Extraction of nearly 14 TW of fossil fuel (including on-site processing of coal and natural gas) claimed about 12,000 km2 (and most likely not less than 10,000 and not more than 15,000 km2), and crude oil refining added about 1,000 km2. Tanker terminals and natural gas liquefaction facilities occupied only about 300 km2. When assuming either average rights-of-way width of 15 m or average throughput power density of 300 W/m2 the world’s refined oil product and natural gas pipelines (whose total length reached about 2 Gm in 2010) pre-empted other land use on almost 30,000 km2. Aggregates for global electricity are more error-prone. Fossil-fuelled stations required about 1,500 km2, nuclear power plants added at least 600 km2.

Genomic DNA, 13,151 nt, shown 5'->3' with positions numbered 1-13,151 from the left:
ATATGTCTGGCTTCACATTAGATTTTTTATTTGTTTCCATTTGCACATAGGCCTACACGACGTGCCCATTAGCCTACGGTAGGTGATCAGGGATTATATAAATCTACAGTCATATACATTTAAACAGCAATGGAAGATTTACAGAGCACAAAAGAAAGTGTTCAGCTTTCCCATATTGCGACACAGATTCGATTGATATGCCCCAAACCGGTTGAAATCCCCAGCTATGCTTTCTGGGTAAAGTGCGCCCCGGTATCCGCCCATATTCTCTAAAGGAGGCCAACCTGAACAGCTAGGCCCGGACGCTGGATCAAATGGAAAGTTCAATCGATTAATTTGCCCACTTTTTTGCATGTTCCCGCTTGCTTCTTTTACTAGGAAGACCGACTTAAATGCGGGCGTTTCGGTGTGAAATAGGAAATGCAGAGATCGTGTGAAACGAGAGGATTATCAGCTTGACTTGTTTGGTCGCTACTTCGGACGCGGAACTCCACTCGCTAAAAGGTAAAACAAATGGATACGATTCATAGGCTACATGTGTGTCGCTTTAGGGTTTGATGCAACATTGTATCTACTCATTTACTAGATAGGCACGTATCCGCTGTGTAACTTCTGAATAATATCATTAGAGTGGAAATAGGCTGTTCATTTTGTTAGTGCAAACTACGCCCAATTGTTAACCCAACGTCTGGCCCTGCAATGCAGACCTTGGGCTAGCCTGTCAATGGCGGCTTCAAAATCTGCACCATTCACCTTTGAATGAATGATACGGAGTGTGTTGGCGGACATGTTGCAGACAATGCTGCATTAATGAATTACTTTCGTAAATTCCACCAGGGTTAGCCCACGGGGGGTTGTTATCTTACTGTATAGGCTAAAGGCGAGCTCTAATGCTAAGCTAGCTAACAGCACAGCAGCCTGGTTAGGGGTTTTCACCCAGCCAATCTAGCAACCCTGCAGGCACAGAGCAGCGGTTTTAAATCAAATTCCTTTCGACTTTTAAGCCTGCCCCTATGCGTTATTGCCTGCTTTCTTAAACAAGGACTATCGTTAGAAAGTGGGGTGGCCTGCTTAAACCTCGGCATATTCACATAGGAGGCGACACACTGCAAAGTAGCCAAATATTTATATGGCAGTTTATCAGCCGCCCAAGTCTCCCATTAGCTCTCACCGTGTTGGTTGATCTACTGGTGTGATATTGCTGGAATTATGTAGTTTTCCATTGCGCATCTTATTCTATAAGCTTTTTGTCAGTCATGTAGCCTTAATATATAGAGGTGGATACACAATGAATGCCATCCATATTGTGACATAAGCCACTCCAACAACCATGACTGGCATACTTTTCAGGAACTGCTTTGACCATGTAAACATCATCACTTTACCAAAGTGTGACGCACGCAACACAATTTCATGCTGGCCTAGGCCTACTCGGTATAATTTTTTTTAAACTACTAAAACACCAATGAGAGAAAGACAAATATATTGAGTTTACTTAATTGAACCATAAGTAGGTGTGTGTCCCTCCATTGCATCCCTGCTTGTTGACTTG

Any errors in these values are negligible compared to the estimates for hydrogeneration; my best estimate of land claimed by water reservoirs used for hydrogeneration is on the order of 100,000-150,000 km2. ICOLD’s register of dams contains data on nearly 38,000 structures taller than 15m (ICOLD 2014). About 72% are single-purpose dams (50% built for irrigation, 18% for electricity generation); among the multipurpose dams irrigation (24%) and flood control (20%) are more important than power generation (16%). Consequently only about 20% of all dams are used solely or primarily to generate electricity and hence even if we use one of the higher estimates of global reservoir area (about 600,000 km2) hydrogenation would claim at least 120,000 km2. Rights-of-way for high voltage transmission can be estimated in two ways: assuming that the total line length of about 1 Gm claims 5 ha/km, or that the transmission of 2.3 TW in 2010 proceeded at an average rate of 40 W/m2. The two totals are, respectively, 50,000 and about 58,000 km2, a close agreement for this kind of global aggregates.